Monday, April 25, 2011

Let's assign each neighborhood a grocery store. One grocery store.

Don Boudreaux has produced another great parable:

Suppose that we were supplied with groceries in same way that we are supplied with K-12 education.


Residents of each county would pay taxes on their properties. A huge chunk of these tax receipts would then be spent by government officials on building and operating supermarkets. County residents, depending upon their specific residential addresses, would be assigned to a particular supermarket. Each family could then get its weekly allotment of groceries for “free.” (Department of Supermarket officials would no doubt be charged with the responsibility for determining the proper amounts and kinds of groceries that families of different kinds and sizes are entitled to receive.)

Except in rare circumstances, no family would be allowed to patronize a “public” supermarket outside of its district.

Residents of wealthier counties – such as Fairfax County, VA and Somerset County, NJ – would obviously have better-stocked and more attractive supermarkets than would residents of poorer counties. And, thanks to a long-ago U.S. Supreme Court decision, families would be free to shop at private supermarkets that charge directly for the groceries they offer; such private-supermarket families, though, would get no discount on their property-tax bills.

When the quality of supermarkets is recognized by nearly everyone to be dismal, calls for “supermarket choice” would be rejected by a coalition of greedy government-supermarket workers and ideologically benighted collectivists as attempts to cheat supermarket customers from out of good supermarket service – indeed, as attempts to deny ordinary families the food that they need for their very survival. Such ‘choice,’ it would be alleged, will drain precious resources from the public supermarkets whose (admittedly) poor performance testifies to the fact that these supermarkets are underfunded.

And the small handful of people who call for total separation between supermarket and state would be criticized by nearly everyone as being, at best, delusional and – it would be thought more realistically – more likely misanthropic devils who are indifferent to the malnutrion and starvation that would sweep the land if only private market forces governed the provision and patronizing of supermarket. (Some indignant observers would even wonder aloud at the insensitivity of referring to grocery shoppers as “customers”; surely the relationship between suppliers of life-giving foods and the people who need these foods is not so crass as to be properly discussed as being ‘commercial.’)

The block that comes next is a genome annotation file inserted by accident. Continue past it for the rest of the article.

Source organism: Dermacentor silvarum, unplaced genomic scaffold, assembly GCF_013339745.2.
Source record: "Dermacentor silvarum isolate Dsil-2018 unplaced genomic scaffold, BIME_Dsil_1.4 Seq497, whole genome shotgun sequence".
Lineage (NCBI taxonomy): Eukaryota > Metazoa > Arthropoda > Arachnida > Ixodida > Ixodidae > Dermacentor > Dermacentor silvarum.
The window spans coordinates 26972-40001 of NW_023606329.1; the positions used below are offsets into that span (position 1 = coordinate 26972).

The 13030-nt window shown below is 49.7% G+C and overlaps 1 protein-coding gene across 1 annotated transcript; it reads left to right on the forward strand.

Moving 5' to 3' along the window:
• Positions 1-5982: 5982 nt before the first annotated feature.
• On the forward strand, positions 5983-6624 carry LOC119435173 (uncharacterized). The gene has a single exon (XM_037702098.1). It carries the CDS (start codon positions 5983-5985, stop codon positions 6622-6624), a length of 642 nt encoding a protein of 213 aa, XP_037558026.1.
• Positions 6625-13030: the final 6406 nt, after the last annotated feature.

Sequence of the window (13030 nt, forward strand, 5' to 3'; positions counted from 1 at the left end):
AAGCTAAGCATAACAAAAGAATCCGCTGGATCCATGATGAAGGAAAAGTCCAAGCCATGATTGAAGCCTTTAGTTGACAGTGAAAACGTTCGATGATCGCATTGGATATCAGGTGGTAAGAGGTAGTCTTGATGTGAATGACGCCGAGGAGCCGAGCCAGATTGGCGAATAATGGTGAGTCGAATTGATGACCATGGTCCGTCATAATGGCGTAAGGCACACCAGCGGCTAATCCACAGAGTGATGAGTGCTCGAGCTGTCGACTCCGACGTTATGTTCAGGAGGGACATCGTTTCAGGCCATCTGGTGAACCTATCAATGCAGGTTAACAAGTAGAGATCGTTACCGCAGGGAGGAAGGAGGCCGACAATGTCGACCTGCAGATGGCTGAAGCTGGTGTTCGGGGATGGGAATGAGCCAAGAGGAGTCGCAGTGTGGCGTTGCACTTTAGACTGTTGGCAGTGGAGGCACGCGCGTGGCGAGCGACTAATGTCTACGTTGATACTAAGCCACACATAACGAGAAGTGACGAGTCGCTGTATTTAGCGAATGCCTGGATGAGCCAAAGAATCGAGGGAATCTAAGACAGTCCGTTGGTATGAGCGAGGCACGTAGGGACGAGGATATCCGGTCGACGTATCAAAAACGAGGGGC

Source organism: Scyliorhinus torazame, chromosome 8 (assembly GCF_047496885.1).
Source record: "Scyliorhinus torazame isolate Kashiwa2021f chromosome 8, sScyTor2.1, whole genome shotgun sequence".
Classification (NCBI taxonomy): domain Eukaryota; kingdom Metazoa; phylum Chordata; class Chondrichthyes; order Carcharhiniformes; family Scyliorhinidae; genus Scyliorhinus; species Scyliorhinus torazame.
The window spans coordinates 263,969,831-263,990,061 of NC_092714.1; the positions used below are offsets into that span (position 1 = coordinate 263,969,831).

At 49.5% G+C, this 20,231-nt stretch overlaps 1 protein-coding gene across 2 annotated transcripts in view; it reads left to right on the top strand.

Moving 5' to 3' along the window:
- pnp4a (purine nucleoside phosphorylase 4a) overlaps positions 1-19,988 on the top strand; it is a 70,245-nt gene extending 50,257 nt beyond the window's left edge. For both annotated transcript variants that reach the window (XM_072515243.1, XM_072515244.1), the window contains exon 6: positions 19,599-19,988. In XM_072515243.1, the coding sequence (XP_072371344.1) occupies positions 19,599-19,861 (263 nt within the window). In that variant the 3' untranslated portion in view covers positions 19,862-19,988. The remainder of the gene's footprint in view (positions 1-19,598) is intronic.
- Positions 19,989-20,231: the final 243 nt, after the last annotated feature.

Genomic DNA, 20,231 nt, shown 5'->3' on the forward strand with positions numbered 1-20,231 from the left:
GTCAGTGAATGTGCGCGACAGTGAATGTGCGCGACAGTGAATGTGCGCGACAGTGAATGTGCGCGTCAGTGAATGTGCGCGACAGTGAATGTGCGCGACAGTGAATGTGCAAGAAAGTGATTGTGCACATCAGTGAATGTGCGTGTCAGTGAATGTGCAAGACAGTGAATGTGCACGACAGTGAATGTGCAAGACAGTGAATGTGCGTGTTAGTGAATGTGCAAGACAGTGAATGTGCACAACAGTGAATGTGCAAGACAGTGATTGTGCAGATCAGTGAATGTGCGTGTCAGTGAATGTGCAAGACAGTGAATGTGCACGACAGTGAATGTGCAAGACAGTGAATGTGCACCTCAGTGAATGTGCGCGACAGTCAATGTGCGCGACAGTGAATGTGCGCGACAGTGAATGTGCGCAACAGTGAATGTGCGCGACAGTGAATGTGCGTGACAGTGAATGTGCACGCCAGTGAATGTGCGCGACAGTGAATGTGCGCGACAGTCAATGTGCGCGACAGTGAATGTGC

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Does anyone believe that such a system for supplying groceries would work well, or even one-tenth as well as the current private, competitive system that we currently rely upon for supplying grocery-retailing services? To those of you who might think so, pardon me but you’re nuts.


To those of you who understand that such a system for supplying grocery-retailing services would be a catastrophe, why might you continue to count yourself in the ranks of those who believe that government schooling (especially the way it is currently funded and supplied) is the system that we should continue to use?

I apologize for scraping the entire post.  Save a link to the Cafe Hayek website.  Worth reading daily.  Hourly.  Or more. 



5 comments:

Stephen M. Smith said...

I made that very same analogy in one of my early posts. His version is better.

The Whited Sepulchre said...

Howdy ! Hope you are liking California. I hear you might be moving further south ????

Stephen M. Smith said...

California's fine, though I haven't really seen much of it. It feels like I've been spending all my time in Brazil (like this week, for example). I'm not planning on moving again anytime soon, but it never hurts to have a back-up plan just in case.

Harper said...

I like the grocery store analogy, but think it more thought provoking to suggest that everyone be assigned to one church, where they could vote on the leadership every two or three years and then otherwise had to just suck it up and make mandatory tithe(tax) payments. And don't cry about freedom of religion, because, after all, they are free to worship however they want, within the confines of that one church.

People might get more fired up about God than groceries. Or not.

Tim Lebsack said...

I read through DB's post thinking "Those star bellied sneetches live by Central Market and I'm 3 minutes walk from Malone's. Damn.